Nor is Whitman the only writer who has this vision of Democracy’s liberating potential:
This vision of the soul, all souls, realizing itself in the course of transforming everything that has constrained it and them, finds expression in many writers of the period, prominent among them Emerson, Melville, and Dickinson, and in later writers such as William James and Wallace Stevens. For all of them creeds fall away and consciousness has the character of revelation. To identify sacred mystery with every individual experience, every life, giving the word its largest sense, is to arrive at democracy as an ideal, and to accept the difficult obligation to honor others and oneself with something approaching due reverence. It is a vision that is wholly religious though by no means sectarian, wholly realist in acknowledging the great truth of the centrality of human consciousness, wholly open in that it anticipates and welcomes the disruption of present values in the course of finding truer ones.
While our country has a built-in magnanimity, however, Robinson worries that we have been ignoring this greatness and have instead become small and grasping:
I have spent most of my life studying American history and literature. I have studied other histories and literatures largely to gain perspective on this civilization. The magnanimity of its greatest laws and institutions as well as its finest poetry and philosophy move me very deeply. I know that there are numberless acts of generosity, moral as well as material, carried out among its people every hour of the day. But the language of public life has lost the character of generosity, and the largeness of spirit that has created and supported the best of our institutions and brought reform to the worst of them has been erased out of historical memory.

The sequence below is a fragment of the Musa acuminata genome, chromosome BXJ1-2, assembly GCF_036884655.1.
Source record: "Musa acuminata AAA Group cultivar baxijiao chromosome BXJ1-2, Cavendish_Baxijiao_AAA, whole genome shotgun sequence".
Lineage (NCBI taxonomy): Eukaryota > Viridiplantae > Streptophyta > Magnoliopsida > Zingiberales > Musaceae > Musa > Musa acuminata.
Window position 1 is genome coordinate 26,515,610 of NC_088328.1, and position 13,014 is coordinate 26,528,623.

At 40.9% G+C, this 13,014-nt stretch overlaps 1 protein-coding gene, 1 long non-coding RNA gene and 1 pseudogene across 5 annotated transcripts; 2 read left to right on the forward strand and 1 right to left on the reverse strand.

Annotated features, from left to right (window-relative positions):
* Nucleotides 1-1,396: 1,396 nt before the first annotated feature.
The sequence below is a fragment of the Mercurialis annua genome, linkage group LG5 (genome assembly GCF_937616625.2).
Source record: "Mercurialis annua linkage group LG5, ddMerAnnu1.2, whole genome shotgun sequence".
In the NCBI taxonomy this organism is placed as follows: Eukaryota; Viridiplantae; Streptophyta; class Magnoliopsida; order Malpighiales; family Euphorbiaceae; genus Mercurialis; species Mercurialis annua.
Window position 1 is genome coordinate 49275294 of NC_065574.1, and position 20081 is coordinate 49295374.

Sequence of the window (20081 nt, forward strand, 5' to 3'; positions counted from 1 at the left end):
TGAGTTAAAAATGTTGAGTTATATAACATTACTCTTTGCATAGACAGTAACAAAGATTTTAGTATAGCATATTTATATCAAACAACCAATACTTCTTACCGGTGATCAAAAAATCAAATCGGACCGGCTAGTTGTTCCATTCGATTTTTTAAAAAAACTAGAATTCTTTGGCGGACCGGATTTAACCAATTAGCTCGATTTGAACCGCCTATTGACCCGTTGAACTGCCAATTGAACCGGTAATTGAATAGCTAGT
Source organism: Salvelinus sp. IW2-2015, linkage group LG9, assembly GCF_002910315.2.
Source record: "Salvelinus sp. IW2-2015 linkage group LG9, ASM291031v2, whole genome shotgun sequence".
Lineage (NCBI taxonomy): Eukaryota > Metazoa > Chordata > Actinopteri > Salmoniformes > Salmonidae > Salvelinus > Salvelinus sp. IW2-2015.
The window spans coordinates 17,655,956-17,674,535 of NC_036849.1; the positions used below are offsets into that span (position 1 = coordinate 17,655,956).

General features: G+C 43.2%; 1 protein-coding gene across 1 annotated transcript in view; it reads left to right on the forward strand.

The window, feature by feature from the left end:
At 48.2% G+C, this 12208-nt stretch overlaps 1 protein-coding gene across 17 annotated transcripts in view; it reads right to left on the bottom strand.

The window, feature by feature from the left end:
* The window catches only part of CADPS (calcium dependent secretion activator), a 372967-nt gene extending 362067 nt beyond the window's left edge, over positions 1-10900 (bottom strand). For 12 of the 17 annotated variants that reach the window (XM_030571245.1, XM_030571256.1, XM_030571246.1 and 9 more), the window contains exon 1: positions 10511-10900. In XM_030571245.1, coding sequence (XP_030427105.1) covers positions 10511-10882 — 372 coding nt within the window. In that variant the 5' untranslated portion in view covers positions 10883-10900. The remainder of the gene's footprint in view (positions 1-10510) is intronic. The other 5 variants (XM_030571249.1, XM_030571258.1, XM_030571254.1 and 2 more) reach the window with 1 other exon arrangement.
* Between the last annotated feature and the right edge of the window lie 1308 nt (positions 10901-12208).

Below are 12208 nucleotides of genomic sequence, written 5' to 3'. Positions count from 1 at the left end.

Partly at fault, Robinson believes, is that our current political parties, by defining us as predominantly capitalist rather than as predominantly democratic, sell the country short:
On both sides the sole motive force in our past is now said to have been capitalism. On both sides capitalism is understood as grasping materialism that has somehow or other yielded the comforts and liberties of modern life. Capitalism thus understood is seen on one side as providential, so good in its effects that it reduces Scripture with its do-unto-others to shibboleth. The other side sees it as more or less corrupting and contemptible but beyond human powers to resist.
And no one offers a definition of it. But in these days when its imperium is granted by virtually anyone who attends to such things, our great public education system is being starved and abandoned, and our prisons have declined to levels that disgrace us. The economics of the moment, and of the last several decades, is a corrosive influence, undermining everything it touches, from our industrial strength to our research capacity to the well-being of our children. I am not the first to suggest that it is undermining our politics as well.
I’ll report more on the book as I continue to read it, but the title suggests that Robinson believes extensive reading to be an integral part of the democratic experience (which Thomas Jefferson certainly believed). When we steep ourselves in literature, we develop resistance to the reductionist categories into which people want to place us. We honor the depth and complexity of our individuality.